Frequently Asked Questions on websites tend to have a lot in common with the question and answer briefing notes which civil servants have been writing since time immemorial. In both cases, the temptation to write questions which happen to have straightforward answers, rather than the questions which any real people have ever actually asked, is almost overwhelming.
That’s pretty irritating when you are on the receiving end of it – but it’s also remarkably inefficient when you are on the production end. There is nothing to be gained from answering questions which people don’t want to ask, and it certainly won’t stop them finding other ways of asking the questions they do want to ask – they will just find other ways of getting the answer, often at greater cost to you and still more often with greater frustration for the customer.
Kevin Kelly let rip on this a few days ago
Ignoring FAQs is is dumb. Answering real FAQs is smart for several reasons:
- It forces you to face the problem.
- It forces you to face your answer.
- It’s an opportunity to sell (yes).
- It projects your character and brand.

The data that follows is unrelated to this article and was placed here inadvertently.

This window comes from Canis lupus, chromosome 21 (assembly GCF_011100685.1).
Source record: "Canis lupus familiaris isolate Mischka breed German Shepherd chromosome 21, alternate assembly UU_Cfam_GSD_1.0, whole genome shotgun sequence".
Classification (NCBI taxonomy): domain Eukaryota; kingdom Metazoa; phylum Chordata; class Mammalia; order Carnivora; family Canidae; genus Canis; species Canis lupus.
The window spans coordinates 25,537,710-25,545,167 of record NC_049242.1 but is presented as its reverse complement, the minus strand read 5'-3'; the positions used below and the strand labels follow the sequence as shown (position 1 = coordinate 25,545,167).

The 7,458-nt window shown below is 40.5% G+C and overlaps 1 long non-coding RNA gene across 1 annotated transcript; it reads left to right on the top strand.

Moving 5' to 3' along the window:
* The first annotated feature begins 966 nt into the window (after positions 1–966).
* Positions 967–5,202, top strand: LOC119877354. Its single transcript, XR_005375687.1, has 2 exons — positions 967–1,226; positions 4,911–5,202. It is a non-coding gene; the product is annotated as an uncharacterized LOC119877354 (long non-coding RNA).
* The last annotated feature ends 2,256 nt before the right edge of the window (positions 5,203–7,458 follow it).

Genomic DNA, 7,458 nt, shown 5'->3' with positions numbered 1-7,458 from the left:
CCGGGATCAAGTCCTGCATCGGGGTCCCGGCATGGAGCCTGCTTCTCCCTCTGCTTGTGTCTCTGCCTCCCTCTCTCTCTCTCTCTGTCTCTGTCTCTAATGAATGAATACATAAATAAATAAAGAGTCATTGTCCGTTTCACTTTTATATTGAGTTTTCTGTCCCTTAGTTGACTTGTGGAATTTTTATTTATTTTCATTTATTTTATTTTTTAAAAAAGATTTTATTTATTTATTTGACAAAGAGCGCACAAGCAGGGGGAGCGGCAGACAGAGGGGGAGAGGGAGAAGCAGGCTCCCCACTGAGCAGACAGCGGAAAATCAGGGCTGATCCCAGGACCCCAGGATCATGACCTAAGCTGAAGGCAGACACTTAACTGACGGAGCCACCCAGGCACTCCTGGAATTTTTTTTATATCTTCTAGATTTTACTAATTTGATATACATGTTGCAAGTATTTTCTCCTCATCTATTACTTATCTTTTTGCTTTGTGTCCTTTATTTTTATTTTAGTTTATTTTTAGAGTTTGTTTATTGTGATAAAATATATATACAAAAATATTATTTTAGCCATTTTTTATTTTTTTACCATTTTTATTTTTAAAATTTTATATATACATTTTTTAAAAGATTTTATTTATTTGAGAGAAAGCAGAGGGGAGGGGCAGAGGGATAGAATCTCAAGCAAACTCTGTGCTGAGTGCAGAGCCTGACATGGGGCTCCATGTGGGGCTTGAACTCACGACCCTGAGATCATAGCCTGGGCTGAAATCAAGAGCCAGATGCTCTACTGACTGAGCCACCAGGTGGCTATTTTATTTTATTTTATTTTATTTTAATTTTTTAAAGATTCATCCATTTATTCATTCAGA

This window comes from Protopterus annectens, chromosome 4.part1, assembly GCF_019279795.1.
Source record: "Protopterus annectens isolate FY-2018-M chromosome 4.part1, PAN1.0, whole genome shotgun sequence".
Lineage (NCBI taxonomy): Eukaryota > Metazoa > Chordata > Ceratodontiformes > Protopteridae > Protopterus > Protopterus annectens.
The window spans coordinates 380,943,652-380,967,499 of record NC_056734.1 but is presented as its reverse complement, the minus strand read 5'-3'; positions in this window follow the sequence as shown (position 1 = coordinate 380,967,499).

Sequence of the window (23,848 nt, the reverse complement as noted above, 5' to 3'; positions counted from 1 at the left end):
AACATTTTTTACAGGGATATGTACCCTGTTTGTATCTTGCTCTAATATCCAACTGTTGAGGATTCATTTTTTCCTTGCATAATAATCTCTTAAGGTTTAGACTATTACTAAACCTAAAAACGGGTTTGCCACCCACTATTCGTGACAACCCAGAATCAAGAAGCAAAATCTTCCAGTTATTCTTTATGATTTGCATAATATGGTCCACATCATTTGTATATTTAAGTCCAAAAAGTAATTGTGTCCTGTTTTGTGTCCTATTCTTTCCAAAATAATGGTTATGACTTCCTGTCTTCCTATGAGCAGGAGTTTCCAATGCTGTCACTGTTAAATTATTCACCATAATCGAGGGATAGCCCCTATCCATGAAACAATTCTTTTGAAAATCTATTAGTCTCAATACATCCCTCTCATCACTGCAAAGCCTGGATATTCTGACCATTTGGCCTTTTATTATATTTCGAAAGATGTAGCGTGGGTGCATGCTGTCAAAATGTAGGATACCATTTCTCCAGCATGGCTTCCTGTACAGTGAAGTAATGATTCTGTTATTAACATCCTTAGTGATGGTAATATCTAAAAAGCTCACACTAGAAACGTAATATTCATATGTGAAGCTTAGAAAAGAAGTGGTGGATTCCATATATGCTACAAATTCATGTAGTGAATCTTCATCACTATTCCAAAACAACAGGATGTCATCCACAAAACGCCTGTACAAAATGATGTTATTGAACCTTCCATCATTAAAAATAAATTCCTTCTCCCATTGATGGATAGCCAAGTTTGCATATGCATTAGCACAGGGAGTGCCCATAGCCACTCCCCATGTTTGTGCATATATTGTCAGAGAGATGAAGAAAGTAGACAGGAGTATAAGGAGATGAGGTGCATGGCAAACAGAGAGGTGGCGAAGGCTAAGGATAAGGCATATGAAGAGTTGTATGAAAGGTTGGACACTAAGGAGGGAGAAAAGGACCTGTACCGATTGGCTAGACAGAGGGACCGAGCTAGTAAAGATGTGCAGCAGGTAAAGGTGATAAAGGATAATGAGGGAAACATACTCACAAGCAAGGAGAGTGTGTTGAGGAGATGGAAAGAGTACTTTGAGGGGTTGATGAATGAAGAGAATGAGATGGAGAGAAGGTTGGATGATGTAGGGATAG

- You can control the answer…
Sure, have an employee write the answers for FAQs. But keep the questions real. Need some real questions? Ask the help desk, or tech support, the mail room, or the receptionist!
You don’t have to answer every question people will have. If you can answer the top 10 real FAQs (per subject) you can change the tenor of your feedback.
This is all good stuff. But there are two reasons why this matters even more:
doing it well requires there to be a direct link between what appears on the website and the questions which customers are actually asking – which means capturing them, understanding them and addressing them. Just having and supporting a process systematically to identify what those questions are is hugely valuable
doing it well can result in some very direct efficiency improvements which flow from customers being able to find out what they actually want to know. Kelly links to an encouraging piece which shows some concrete benefits:
FAQs don’t have that great a reputation, but recently, I’ve been working on FAQs for a client. Their computer help desk was annoyed about answering the same things again and again. Why not divert potential callers to a FAQ instead?
Sounded reasonable, so we did the usual: created a prototype, ran some usability tests, did the necessary pile of changes and launched the revised version, rather quietly. And bingo: a modest success. Calls to the help desk are down 10% and users are rating the FAQ answers highly, on the whole.
That post goes on to set out some of the ways of writing FAQs to be good, not bad, as does this article, with a slightly different set of tips, ending with the splendid final question,
“What if I have a question that isn’t answered here?”